Myanmar police have accepted a criminal complaint by a businesswoman who was the victim of an acid attack in Ayeyarwady region, five months after she reported the assault that severely burned her face and caused her to lose sight in one eye, she told RFA on Friday.
Leh Leh Win, the 30-year-old victim who filed the complaint on March 19 in Yangon’s Pantanaw Township Police Station, said she believes that the vicious attack that occurred outside her downtown home on Oct. 24 was carried out by two local residents with the assistance of two police officers.
“The head of the township police station said cases against two suspected policemen and the two civilians would be filed separately, but I didn’t agree to it,” she told RFA’s Myanmar Service, without elaborating on how the officers were involved in the crime.
“I insisted that they file a single case against all four people, and they finally did it,” she said, adding that charges related to inflicting bodily harm and trespassing were filed under four sections of Myanmar’s Penal Code.
The township’s Social Services Department helped Leh Leh Win file the charges, she said.
She also received a response to a letter about the attack that she had sent to the President’s Office, saying that her correspondence had been received on Jan. 21 and that office personnel would do whatever necessary to ensure justice.
The letter from the President’s Office was dated March 5, and Leh Leh Win said she received it on Tuesday.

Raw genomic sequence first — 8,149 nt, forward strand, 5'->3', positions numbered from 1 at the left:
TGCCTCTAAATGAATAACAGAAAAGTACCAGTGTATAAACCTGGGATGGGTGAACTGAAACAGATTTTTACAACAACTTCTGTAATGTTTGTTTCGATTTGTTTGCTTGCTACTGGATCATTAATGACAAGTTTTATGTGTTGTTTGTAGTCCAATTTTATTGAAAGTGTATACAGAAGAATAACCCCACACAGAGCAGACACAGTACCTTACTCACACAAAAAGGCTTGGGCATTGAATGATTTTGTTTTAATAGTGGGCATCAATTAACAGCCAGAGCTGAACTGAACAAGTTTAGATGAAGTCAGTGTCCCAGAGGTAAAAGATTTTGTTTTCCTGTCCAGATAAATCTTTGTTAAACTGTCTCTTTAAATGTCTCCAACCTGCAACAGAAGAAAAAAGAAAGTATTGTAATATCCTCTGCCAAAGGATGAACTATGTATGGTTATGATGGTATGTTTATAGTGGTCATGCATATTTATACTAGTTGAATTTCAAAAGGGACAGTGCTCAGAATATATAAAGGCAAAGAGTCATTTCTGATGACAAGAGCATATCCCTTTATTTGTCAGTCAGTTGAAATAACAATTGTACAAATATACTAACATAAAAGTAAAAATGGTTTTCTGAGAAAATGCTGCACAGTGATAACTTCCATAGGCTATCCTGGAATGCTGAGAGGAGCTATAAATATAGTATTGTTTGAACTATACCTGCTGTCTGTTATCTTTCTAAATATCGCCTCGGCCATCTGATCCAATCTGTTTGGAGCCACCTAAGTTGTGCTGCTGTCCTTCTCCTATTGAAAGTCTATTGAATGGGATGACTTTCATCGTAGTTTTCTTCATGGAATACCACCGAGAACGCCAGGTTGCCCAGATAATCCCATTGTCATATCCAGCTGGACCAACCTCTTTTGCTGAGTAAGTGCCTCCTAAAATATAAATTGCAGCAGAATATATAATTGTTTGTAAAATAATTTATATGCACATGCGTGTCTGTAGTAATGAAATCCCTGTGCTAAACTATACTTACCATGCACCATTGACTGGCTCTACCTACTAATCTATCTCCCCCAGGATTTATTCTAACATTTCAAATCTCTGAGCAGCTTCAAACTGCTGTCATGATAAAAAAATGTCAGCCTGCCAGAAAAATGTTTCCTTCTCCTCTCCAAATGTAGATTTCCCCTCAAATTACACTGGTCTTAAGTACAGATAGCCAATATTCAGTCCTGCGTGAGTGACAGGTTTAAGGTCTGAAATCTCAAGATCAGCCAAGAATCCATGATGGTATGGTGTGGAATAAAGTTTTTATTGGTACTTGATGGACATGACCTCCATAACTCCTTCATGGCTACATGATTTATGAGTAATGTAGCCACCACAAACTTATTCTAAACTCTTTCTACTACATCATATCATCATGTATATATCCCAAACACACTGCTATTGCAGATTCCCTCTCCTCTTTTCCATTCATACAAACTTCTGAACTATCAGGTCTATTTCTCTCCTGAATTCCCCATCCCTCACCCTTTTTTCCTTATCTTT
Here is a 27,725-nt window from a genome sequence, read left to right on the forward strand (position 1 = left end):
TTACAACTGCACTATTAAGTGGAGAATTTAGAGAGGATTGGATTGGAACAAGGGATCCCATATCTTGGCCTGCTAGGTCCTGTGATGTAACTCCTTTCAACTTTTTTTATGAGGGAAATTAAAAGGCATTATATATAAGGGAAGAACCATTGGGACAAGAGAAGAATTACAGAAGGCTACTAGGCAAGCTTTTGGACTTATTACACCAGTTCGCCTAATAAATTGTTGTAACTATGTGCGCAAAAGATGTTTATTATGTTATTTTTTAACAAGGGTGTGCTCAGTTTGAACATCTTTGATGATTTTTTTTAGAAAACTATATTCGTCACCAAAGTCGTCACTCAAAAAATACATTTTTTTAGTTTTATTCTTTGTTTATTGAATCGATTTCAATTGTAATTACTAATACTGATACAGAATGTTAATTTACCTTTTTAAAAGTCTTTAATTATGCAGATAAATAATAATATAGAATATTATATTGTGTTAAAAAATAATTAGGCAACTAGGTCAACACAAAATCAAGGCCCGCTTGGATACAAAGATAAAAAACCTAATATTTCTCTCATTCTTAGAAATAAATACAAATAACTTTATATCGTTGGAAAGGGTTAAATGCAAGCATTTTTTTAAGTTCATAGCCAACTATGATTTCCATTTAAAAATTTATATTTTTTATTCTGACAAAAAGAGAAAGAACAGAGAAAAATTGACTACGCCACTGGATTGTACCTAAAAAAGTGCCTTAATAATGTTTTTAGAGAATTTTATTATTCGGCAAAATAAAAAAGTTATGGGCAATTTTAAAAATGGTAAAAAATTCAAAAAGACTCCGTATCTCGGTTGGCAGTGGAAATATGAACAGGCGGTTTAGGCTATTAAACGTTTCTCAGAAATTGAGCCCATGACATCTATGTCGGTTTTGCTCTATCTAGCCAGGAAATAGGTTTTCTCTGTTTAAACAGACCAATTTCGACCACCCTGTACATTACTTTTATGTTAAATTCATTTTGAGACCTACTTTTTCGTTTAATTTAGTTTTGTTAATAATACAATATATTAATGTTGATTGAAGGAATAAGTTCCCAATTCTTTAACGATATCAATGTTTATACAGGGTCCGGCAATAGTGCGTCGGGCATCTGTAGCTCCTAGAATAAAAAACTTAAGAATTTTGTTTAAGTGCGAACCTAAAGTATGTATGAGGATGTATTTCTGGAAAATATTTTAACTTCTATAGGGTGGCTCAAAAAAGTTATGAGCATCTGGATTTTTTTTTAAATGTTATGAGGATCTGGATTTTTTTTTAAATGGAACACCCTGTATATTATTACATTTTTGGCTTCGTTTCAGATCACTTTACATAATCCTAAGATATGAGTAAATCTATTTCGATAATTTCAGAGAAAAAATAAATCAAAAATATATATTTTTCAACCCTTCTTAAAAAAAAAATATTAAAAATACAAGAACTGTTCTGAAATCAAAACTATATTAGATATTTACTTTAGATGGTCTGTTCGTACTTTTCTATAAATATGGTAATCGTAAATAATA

“I believe there will be justice if the police do their job well and transfer the case to a judicial officer, and the court handles it in a timely manner,” she said
“I asked a judge to try my case quickly, and he said he would do it as soon as possible because he was very sad to see what had happened to my face,” she added.
Mann Thein Nyunt, a lower house lawmaker from Pantanaw Township, said his staff took action on the matter after they saw RFA’s initial report about the attack.
“After we saw it on RFA, we sent a letter to the Union parliament’s Legal Aid Committee on March 17,” he said. “We are waiting for a response.”
He also said that when he returns to the township during the next break in parliamentary sessions he will ask the police about Leh Leh Win’s case.
“I think there will be some news because I heard that the case already has been sent to the Criminal Investigation Department,” he said.
RFA was unable to reach Police Colonel Htay Aung, head of Pantanaw Township Police Station, for comment.
Assailants on motorcycle
Leh Leh Win was standing outside her downtown house talking to a female acquaintance on the night of the attack when two people on a motorcycle pulled up and doused her face with acid.
She was hospitalized and underwent several rounds of surgery as medical personnel tried to keep her alive. Though she lost sight in her right eye, doctors were able to save her left eye.
In an earlier report, Leh Leh Win told RFA that she believed one of her assailants to be a woman with whom she had quarreled on social media.
Leh Leh Win, who said local media outlets were unwilling to report her story unless she paid them, noted that some individuals do not like her because she sometimes lends money to people with interest.
Acid attacks are unusual in Myanmar, although they occur occasionally in other South and Southeast Asian countries.
Copyright (c) 2015. RFE/RL, Inc. Reprinted with the permission of Radio Free Europe/Radio Liberty, 1201 Connecticut Ave NW, Ste 400, Washington DC 20036.